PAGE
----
Thank you for Rick Telander's article on Nolan Cromwell (Best NFL Athlete? Nolan Contendere, Oct. 26). It's about time somebody recognized the great Ram free safety. He is, for sure, the best athlete in the NFL.
Cromwell is the only player I have ever seen who has hit Earl Campbell straight up and knocked him backward. What a player!
Dunbar, W. Va.
Not only is Cromwell possibly the best NFL athlete, but, considering his accomplishments, he may also be one of the world's best all-around athletes.
Dana Point, Calif.
GRASPING THE NETTLE
Your dramatic action cover photo of Graig Nettles (Oct. 26) was welcomed as highly deserved recognition for this great New York Yankee veteran. Through all his years as a Yankee, Nettles has proved to be consistently reliable not only as a sure-handed defensive performer at third base but also as a superior clutch performer at the plate.
Largely due to Nettles' continued professional contribution, the Yankees won their fourth American League pennant in the last six years, and until Nettles injured himself in the second game of the Series, they appeared headed toward their third world championship in five years. With all due respect to Brooks Robinson, I feel Graig Nettles is the greatest third baseman of all time.
WILLIAM B. SCHNECK
For the 10 years from 1971 through 1980—I exclude 1981 because of the strike—Nettles averaged 24 homers, 81 RBIs, a .432 slugging percentage, and scored 75 runs per season. Only now is he getting some of the recognition he deserves.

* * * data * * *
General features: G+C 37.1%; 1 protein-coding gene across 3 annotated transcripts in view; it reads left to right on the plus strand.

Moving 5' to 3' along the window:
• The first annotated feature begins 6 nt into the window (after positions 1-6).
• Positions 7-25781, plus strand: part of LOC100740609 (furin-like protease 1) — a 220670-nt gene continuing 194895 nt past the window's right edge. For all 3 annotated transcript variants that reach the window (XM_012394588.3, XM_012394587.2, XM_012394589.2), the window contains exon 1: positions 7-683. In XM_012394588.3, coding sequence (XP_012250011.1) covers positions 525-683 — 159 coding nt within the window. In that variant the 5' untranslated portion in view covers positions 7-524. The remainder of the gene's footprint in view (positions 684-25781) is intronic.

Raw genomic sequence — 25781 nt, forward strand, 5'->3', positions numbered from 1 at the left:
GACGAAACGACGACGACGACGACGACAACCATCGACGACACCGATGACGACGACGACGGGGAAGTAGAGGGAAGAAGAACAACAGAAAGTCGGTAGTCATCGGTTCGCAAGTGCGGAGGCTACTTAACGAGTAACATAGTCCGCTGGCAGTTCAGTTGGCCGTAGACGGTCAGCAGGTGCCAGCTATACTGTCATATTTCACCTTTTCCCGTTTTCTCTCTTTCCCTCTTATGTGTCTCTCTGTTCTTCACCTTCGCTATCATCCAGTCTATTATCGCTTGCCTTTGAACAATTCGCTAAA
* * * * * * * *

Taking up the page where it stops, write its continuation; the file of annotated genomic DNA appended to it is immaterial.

New York City
So "the Broncos were the only NFL team that declared a loss last year" (Denver Is Mile-High Once Again, Oct. 19). Bronco owners may "declare" all the losses they want but we suggest a different analysis.
Using NFLPA research for 1980 Denver income, let's be conservative. League documents show Denver had net gate revenues of over $6.9 million—ninth-highest in the NFL. As its share of League broadcasting contracts, and from preseason TV and local radio, Denver made around $6.1 million. The club also took in a minimum $1 million from interest earned on short-term capital investments, from NFL Films, ads in PRO! magazine and other sources. Added up, that's at least $14 million in income.
For expenditures, we'll be generous. Denver's player costs—probably among the league's highest—may have been around $6.5 million. Other operating costs—the coaching staff, front office travel, training camps, equipment, etc.—were probably around the league-wide $4.8 million mark, but let's assume an even $5 million.
With revenues of at least $14 million and expenditures of around $11.5 million, it would seem reasonable to estimate that former Bronco owner Gerald H. Phipps made at least a $2.5 million profit in 1980—somewhat below the league average of $5.1 million but a nice profit nevertheless.